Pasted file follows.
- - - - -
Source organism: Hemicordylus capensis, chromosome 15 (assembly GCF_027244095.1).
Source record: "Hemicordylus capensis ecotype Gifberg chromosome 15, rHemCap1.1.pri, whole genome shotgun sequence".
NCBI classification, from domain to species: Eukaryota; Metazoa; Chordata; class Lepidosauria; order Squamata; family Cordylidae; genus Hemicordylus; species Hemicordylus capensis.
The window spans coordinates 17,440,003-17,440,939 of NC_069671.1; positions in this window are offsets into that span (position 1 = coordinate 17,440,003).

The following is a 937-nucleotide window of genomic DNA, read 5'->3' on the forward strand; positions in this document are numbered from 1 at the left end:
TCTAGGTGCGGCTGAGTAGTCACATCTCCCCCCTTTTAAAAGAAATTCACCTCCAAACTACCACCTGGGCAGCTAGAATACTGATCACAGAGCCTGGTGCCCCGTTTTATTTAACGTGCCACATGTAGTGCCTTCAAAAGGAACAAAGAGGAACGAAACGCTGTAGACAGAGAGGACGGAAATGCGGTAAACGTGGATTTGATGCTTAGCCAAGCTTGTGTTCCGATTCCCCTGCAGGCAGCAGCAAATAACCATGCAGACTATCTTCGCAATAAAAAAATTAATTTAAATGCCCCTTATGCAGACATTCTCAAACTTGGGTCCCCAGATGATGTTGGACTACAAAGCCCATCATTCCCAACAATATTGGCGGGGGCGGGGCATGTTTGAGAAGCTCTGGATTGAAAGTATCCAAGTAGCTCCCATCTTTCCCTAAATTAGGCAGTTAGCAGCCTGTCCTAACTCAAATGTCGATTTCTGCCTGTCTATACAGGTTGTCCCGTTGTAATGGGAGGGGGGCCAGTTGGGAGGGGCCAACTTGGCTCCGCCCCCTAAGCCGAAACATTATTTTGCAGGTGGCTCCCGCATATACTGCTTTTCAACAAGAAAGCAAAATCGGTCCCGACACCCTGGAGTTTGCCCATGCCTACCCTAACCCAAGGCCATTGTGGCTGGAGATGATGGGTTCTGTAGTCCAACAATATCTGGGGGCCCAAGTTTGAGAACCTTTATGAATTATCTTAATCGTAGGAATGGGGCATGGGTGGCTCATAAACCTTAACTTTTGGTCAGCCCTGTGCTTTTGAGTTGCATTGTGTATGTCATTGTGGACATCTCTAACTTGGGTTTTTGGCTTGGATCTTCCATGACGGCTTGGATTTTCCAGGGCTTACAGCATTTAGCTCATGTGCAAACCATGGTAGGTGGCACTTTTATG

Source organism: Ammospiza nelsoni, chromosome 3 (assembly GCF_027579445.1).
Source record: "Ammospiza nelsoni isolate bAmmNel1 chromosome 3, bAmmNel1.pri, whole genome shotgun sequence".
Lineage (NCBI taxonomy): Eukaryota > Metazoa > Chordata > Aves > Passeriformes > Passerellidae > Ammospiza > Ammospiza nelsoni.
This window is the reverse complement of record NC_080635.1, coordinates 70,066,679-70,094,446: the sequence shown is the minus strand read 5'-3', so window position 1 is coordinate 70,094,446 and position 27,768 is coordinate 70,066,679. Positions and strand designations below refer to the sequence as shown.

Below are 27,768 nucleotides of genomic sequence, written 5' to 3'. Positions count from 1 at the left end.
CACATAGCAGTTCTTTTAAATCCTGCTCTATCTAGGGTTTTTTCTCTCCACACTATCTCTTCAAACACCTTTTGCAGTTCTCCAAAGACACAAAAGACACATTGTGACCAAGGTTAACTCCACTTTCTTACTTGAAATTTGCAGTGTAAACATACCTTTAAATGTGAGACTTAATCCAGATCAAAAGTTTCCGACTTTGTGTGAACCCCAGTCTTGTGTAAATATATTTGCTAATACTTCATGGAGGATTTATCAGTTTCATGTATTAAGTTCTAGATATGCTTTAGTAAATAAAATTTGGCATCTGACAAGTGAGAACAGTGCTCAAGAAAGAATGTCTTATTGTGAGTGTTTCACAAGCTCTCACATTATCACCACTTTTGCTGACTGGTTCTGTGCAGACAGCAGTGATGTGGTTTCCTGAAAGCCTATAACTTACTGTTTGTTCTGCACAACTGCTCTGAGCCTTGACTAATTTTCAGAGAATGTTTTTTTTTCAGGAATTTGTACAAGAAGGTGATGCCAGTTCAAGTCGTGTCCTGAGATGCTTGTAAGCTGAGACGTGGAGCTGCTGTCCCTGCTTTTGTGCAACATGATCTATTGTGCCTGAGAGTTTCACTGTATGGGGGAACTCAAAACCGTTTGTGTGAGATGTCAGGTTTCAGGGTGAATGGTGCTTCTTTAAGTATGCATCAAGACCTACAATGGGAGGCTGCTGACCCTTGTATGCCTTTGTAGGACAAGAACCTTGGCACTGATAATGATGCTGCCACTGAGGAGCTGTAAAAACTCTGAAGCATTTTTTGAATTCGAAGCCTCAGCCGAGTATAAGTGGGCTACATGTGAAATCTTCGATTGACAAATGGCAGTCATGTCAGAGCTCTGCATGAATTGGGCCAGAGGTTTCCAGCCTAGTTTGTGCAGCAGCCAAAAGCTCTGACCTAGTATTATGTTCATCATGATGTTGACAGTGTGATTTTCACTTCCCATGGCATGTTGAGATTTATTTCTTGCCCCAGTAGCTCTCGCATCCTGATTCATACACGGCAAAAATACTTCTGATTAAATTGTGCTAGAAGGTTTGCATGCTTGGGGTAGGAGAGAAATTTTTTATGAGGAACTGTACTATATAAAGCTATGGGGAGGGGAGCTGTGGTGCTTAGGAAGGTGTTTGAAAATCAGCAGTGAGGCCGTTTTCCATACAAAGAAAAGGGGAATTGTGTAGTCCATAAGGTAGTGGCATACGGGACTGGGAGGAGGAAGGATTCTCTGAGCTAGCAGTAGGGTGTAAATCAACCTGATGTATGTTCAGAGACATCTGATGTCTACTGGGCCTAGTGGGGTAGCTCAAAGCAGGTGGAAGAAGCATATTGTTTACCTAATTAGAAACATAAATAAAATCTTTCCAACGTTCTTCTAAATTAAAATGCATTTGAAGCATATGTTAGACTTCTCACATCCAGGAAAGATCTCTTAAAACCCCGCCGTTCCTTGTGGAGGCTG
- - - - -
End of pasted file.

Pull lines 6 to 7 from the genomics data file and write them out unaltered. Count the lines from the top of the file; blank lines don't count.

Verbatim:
TCTAGGTGCGGCTGAGTAGTCACATCTCCCCCCTTTTAAAAGAAATTCACCTCCAAACTACCACCTGGGCAGCTAGAATACTGATCACAGAGCCTGGTGCCCCGTTTTATTTAACGTGCCACATGTAGTGCCTTCAAAAGGAACAAAGAGGAACGAAACGCTGTAGACAGAGAGGACGGAAATGCGGTAAACGTGGATTTGATGCTTAGCCAAGCTTGTGTTCCGATTCCCCTGCAGGCAGCAGCAAATAACCATGCAGACTATCTTCGCAATAAAAAAATTAATTTAAATGCCCCTTATGCAGACATTCTCAAACTTGGGTCCCCAGATGATGTTGGACTACAAAGCCCATCATTCCCAACAATATTGGCGGGGGCGGGGCATGTTTGAGAAGCTCTGGATTGAAAGTATCCAAGTAGCTCCCATCTTTCCCTAAATTAGGCAGTTAGCAGCCTGTCCTAACTCAAATGTCGATTTCTGCCTGTCTATACAGGTTGTCCCGTTGTAATGGGAGGGGGGCCAGTTGGGAGGGGCCAACTTGGCTCCGCCCCCTAAGCCGAAACATTATTTTGCAGGTGGCTCCCGCATATACTGCTTTTCAACAAGAAAGCAAAATCGGTCCCGACACCCTGGAGTTTGCCCATGCCTACCCTAACCCAAGGCCATTGTGGCTGGAGATGATGGGTTCTGTAGTCCAACAATATCTGGGGGCCCAAGTTTGAGAACCTTTATGAATTATCTTAATCGTAGGAATGGGGCATGGGTGGCTCATAAACCTTAACTTTTGGTCAGCCCTGTGCTTTTGAGTTGCATTGTGTATGTCATTGTGGACATCTCTAACTTGGGTTTTTGGCTTGGATCTTCCATGACGGCTTGGATTTTCCAGGGCTTACAGCATTTAGCTCATGTGCAAACCATGGTAGGTGGCACTTTTATG

Source organism: Ammospiza nelsoni, chromosome 3 (assembly GCF_027579445.1).